My Minnesota hometown is the sort of place where neighbors look in on each other and leave the doors unlocked. As in Lake Woebegon, the children are all above average. In September one of those children brought a .22-caliber Colt semiautomatic to school and shot and killed two of his classmates.
As with similar shootings at Columbine and in Kentucky, the media were quick to note that the shooter (in this case 15-year-old Jason McLaughlin) had been an avid video game player. This almost goes without saying. The National Institute on Media and the Family (NIMF) reported that in a survey of 778 students in grades four through 12, 87 percent of all students and 96 percent of the boys said they play video games regularly.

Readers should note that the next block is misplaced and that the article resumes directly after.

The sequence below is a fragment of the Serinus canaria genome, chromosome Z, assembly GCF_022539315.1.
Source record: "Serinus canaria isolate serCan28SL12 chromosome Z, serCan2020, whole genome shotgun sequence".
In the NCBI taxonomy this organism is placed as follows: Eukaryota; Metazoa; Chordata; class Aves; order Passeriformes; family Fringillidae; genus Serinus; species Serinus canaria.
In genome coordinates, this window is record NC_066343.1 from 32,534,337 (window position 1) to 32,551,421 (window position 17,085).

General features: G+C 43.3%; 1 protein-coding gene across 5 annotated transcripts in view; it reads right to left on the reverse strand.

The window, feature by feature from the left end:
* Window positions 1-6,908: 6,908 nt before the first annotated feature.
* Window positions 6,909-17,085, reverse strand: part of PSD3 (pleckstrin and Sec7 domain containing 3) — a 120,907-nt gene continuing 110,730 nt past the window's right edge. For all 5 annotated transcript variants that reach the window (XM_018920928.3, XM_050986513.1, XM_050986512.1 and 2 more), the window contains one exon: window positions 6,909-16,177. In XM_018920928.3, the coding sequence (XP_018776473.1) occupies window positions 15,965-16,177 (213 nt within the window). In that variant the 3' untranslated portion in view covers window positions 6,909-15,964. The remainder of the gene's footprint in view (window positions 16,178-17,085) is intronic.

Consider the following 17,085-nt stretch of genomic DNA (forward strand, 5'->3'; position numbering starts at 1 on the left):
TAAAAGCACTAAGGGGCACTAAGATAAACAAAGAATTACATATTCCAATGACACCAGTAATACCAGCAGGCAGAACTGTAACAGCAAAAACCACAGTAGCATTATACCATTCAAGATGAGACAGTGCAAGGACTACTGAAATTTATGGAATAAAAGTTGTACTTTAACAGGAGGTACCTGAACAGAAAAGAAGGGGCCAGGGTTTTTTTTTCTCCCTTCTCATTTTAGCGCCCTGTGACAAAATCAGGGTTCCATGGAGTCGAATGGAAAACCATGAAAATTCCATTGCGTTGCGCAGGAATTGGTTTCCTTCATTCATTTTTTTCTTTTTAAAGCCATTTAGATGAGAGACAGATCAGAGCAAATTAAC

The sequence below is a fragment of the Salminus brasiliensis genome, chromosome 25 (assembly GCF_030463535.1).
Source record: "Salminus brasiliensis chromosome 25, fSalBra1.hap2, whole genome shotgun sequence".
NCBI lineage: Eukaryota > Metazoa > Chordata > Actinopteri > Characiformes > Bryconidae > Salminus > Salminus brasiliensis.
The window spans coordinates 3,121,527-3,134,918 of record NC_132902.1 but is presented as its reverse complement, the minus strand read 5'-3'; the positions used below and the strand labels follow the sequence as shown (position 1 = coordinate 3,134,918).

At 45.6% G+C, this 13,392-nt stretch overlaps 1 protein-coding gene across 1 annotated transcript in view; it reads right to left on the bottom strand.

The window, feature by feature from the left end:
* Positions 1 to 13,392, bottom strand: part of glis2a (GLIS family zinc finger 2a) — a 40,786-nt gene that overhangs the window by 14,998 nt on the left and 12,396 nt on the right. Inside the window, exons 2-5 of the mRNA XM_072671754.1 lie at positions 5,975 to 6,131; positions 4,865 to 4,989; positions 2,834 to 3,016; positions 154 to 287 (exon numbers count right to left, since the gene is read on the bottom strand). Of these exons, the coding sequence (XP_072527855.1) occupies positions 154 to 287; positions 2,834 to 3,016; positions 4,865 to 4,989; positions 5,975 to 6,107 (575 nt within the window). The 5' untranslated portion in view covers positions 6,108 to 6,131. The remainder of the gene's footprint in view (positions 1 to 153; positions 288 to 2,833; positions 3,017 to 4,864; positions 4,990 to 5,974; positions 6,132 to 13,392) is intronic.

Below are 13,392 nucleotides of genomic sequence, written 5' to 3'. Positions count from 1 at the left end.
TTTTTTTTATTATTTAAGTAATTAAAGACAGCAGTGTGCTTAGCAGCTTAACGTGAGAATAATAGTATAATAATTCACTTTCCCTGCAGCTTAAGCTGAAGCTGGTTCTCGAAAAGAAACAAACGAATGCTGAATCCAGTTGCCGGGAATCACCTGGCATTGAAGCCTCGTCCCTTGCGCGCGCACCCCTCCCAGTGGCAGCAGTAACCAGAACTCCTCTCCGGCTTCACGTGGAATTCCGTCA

Shortly after the shooting in Cold Spring, I asked my college students about their experience with video games. The young men in the room had a lot to say—video games are a large part of their life.